On September 28, 2009, Sequenom filed another Form 8-K and issued a press release (hereafter the September press release or press release) announcing the completion of the SLC's independent investigation. In part, the September press release stated Sequenom had failed to put in place adequate protocols and control for the conduct of studies related to the program, but that the board of directors had begun to implement various remedial measures. The press release continued: "The company has terminated the employment of its president and chief executive officer, Harry Stylli, Ph.D., and its senior vice president of research and development, Elizabeth Dragon, Ph.D., effective immediately. In connection with the termination of Dr. Stylli's employment, the company's board of directors has requested that he resign as a director, which he is obligated to do under the terms of his employment agreement. The company has obtained the resignation of its chief financial officer, Paul Hawran, and one other officer. While each of these officers and employees has denied wrongdoing, the special committee's investigation has raised serious concerns, resulting in a loss of confidence by the independent members of the company's board of directors in the personnel involved."*fn3 (Italics omitted.)
In August 2010, Hawran sued Hixson, Lerner and Lindsay and several days later filed a first amended complaint adding Sequenom as a defendant. The first amended complaint sets forth causes of action for defamation, invasion of privacy/false light, negligent and intentional interference with prospective economic advantage, violation of the UCL, breach of contract, and negligent and intentional misrepresentation. Hawran alleged that in 2008 and 2009, he raised objections about a board member compensation program proposed by Hixson that in his perception constituted inappropriate self-dealing, and also raised issues concerning the competence and tax reporting of certain members of Sequenom's audit committee. Hawran alleged Hixson criticized him for his efforts to ensure proper tax reporting and hold board members to their fiduciary obligations to shareholders. According to the complaint, Sequenom used the T21 test mishandling to constructively fire him for his prior complaints. Hawran alleged his personal and professional reputation was irreparably damaged, and his ability to earn a living impacted, by the September press release, which falsely stated he had denied any wrongdoing; blamed him for the data mishandling; and directly and implicitly called into question his ethics, management capabilities, and performance as Sequenom's CFO. He alleged the press release defamed him and painted him in a false light, and substantially interfered with his prospective employment opportunities; that despite his diligence, he had been unable to find alternative employment due to defendants' interference.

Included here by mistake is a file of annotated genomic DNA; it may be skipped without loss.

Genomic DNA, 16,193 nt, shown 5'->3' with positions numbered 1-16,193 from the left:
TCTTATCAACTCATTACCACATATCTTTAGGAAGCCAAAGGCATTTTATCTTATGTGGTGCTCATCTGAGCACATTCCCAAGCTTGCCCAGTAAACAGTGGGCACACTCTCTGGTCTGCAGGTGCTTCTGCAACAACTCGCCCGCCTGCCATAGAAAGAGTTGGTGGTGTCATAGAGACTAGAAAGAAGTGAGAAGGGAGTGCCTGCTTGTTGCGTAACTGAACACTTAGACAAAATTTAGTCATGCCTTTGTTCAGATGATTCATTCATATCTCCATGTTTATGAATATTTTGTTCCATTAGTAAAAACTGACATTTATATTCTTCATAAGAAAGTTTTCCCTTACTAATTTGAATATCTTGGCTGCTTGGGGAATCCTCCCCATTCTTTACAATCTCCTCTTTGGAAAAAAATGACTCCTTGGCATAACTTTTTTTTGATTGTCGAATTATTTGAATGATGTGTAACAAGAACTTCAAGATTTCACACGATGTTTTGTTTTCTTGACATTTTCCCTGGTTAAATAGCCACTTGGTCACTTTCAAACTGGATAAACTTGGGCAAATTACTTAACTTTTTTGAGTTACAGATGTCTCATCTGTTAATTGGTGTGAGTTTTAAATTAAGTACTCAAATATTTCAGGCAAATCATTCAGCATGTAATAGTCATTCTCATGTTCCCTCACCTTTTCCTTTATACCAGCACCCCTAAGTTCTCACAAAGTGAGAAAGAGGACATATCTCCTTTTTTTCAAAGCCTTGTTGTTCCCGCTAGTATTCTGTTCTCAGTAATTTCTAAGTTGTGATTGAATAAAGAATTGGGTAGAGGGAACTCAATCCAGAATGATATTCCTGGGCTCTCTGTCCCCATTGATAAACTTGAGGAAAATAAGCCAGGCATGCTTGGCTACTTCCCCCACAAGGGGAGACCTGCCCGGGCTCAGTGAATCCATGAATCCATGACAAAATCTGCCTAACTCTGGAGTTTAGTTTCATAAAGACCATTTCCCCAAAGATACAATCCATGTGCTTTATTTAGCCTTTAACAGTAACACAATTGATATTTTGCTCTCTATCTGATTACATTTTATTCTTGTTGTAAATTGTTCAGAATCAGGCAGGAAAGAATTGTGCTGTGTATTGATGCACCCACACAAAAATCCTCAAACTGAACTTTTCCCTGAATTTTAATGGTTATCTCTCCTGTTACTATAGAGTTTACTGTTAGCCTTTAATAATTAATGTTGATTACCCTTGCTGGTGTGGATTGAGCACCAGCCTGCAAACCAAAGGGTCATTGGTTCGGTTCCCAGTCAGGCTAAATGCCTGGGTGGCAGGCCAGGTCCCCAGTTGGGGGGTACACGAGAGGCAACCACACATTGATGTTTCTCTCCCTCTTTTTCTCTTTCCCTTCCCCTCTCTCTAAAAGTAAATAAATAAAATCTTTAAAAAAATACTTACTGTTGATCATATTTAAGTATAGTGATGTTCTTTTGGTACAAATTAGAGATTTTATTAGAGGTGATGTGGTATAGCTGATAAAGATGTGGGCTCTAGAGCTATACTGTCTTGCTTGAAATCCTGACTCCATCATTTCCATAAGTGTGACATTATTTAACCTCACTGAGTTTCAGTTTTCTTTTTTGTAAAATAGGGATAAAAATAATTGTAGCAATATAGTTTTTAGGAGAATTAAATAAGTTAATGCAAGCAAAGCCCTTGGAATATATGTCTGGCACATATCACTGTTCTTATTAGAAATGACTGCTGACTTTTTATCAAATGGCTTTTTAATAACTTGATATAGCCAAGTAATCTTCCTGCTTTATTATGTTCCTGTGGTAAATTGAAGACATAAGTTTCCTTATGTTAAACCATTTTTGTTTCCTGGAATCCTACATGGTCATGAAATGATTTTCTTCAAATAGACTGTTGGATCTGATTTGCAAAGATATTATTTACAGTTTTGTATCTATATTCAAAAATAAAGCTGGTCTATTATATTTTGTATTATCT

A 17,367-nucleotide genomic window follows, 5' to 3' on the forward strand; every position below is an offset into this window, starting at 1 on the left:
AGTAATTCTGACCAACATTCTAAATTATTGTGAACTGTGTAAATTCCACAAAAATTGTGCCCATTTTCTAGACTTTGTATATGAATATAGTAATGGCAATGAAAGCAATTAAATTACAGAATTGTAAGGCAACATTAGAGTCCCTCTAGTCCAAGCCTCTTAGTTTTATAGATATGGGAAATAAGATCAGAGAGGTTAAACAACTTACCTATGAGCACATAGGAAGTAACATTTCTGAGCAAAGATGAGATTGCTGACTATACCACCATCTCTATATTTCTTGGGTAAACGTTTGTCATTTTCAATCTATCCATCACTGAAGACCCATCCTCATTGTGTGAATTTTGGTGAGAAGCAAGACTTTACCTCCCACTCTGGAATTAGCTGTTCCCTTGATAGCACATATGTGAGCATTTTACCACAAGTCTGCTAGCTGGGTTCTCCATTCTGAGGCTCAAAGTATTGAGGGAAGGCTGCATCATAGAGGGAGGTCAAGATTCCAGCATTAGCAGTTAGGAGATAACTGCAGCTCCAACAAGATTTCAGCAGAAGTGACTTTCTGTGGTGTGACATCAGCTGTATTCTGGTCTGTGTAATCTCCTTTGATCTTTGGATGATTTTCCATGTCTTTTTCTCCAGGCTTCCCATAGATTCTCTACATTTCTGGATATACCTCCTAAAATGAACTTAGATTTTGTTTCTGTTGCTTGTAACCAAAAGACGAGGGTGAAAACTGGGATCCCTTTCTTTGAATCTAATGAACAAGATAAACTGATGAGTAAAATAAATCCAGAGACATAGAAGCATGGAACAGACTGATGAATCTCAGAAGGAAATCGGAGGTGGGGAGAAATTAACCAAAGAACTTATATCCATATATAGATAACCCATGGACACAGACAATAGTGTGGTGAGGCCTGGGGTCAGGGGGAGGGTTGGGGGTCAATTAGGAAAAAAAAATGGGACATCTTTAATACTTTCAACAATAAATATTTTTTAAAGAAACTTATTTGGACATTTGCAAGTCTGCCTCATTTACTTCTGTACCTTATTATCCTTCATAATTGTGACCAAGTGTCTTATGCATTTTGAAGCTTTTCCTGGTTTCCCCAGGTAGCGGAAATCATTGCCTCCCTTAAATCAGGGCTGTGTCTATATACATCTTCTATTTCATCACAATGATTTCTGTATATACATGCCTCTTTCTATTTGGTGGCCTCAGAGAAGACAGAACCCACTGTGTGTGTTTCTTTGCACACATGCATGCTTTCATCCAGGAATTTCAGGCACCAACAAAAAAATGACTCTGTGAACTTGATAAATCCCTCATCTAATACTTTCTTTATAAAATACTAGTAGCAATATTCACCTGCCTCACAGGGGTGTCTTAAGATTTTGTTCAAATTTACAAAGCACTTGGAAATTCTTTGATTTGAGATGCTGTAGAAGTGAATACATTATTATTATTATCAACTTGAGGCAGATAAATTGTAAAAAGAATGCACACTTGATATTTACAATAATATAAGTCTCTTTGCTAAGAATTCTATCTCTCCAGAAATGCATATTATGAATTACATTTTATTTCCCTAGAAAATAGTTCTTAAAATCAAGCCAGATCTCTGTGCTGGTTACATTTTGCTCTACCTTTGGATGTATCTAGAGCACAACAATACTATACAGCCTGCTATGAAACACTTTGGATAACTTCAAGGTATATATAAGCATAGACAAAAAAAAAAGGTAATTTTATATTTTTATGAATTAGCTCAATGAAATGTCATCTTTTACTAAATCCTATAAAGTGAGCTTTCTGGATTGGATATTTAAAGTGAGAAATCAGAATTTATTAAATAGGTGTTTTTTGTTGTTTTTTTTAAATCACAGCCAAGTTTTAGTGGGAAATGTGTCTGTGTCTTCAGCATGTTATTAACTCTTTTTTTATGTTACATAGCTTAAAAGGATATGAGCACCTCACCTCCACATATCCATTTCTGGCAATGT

Defendants moved to strike Hawran's first amended complaint under section 425.16. They argued section 425.16 applied to each cause of action because the September press release was issued in connection with an SEC investigation and also addressed a matter of public concern, rendering it a protected writing made "in connection with an issue under consideration or review by . . . [an] official proceeding authorized by law" under section 425.16, subdivision (e)(2). They also argued the press release qualified for protection under section 425.16, subdivisions (e)(3) and (e)(4) as a "written . . . statement or writing made in a place open to the public or a public forum in connection with an issue of public interest" or "other conduct in furtherance of the exercise of the constitutional right of petition or . . . free speech in connection with a public issue or an issue of public interest." Defendants maintained Hawran could not demonstrate a probability of prevailing on any of his causes of action because he could not prove the statements were made or, if made, directed at him; the statement that Hawran "denied wrongdoing" was not defamatory; and the statement that Sequenom lost confidence or had serious concerns constituted opinion and Hawran could not prove the statement was false. Defendants further argued the press release was absolutely privileged under Civil Code section 47, subdivision (b)(3) as made in an official proceeding, and under Civil Code section 47, subdivision (d) as a fair and true communication to the press of an official public proceeding. Finally, defendants argued Hawran could not prove liability against any of the individual defendants because issuance of the press release was done by Sequenom after board approval, not by the individuals.